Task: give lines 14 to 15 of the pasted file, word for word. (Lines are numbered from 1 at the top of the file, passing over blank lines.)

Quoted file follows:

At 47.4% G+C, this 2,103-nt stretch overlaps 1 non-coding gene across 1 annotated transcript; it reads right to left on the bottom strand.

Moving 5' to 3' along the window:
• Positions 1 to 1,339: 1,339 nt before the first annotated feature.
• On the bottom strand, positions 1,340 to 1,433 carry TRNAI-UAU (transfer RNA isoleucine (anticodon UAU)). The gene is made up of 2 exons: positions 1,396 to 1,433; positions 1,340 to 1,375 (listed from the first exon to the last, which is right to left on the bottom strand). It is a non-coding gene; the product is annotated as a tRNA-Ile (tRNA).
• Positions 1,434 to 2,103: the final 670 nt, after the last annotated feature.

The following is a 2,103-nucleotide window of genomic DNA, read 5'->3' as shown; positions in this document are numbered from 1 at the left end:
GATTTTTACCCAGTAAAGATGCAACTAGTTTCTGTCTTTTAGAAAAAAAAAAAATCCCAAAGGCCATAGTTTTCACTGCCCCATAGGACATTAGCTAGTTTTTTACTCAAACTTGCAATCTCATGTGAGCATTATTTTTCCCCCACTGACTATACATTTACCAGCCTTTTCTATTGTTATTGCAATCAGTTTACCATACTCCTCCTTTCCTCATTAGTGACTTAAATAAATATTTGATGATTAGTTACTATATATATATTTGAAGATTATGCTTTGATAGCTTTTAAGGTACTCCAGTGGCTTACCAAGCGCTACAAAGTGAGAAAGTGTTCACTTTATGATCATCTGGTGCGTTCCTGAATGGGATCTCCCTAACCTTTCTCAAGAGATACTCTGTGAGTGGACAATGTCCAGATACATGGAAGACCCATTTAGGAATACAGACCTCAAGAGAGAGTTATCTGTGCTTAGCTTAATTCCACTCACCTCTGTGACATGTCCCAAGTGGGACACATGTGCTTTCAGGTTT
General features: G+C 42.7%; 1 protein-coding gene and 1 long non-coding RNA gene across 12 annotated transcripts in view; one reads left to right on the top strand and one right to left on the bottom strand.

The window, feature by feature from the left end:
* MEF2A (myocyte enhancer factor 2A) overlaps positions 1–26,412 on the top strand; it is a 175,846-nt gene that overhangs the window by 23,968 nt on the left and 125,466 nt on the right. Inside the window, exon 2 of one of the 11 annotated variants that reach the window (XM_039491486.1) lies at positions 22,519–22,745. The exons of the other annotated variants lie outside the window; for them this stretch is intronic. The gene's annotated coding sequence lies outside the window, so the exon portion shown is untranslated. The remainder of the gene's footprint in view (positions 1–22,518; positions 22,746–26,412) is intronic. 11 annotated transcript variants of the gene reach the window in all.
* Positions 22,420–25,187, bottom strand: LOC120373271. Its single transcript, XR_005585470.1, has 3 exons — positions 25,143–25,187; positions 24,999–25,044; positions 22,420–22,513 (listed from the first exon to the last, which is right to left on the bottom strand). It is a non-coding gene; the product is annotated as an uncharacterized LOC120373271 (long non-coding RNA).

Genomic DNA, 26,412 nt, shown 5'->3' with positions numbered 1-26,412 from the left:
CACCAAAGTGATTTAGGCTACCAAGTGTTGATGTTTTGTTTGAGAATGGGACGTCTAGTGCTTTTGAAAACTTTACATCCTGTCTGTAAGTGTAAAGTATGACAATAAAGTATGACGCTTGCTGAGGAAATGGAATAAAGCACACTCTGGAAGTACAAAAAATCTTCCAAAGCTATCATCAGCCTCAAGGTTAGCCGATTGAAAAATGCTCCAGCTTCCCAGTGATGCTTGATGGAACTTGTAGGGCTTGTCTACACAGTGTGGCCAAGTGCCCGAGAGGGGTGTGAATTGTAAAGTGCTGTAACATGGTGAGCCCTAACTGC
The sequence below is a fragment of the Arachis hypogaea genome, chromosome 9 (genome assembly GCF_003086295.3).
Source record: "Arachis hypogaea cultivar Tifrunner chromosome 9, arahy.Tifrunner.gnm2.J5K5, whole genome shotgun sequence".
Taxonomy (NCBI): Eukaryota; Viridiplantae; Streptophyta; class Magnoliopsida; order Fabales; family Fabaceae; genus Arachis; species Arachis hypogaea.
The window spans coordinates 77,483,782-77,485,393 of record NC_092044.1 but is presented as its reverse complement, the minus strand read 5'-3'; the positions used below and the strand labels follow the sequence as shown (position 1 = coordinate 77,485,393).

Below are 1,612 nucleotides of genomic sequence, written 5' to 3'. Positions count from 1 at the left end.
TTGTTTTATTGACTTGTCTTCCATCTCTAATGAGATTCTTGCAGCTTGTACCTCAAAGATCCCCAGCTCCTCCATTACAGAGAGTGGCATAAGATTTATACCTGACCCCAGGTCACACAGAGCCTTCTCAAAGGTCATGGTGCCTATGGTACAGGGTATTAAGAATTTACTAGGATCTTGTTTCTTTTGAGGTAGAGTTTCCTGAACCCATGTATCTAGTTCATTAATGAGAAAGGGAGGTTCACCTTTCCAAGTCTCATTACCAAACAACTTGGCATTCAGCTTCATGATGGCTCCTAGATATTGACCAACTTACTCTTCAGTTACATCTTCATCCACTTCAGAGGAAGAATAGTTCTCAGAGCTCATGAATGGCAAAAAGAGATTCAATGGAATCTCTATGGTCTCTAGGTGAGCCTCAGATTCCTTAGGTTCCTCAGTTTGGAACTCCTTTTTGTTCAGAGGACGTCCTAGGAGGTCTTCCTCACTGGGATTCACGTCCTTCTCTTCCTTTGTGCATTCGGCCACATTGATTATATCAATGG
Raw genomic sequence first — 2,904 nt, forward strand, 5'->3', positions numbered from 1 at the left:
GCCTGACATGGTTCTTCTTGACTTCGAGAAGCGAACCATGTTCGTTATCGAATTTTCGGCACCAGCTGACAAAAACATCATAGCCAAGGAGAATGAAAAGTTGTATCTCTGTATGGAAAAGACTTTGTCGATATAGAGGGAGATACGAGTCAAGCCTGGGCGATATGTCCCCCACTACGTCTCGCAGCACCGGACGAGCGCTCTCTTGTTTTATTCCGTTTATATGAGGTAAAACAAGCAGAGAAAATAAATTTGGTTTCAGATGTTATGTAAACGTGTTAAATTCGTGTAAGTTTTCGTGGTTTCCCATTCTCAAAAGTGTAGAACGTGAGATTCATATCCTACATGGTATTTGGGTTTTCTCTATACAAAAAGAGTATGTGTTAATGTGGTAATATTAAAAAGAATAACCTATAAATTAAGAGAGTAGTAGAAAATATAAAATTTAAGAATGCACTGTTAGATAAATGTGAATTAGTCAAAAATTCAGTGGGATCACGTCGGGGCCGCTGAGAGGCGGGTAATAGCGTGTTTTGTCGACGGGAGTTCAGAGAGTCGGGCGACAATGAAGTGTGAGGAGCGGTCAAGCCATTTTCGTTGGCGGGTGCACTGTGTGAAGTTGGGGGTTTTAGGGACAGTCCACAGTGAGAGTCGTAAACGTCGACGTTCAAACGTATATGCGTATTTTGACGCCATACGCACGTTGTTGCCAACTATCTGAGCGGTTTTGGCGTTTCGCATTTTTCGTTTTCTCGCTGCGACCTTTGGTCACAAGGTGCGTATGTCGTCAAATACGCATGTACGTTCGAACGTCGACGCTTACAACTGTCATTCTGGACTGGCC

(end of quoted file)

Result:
The sequence below is a fragment of the Arachis hypogaea genome, chromosome 9 (genome assembly GCF_003086295.3).
Source record: "Arachis hypogaea cultivar Tifrunner chromosome 9, arahy.Tifrunner.gnm2.J5K5, whole genome shotgun sequence".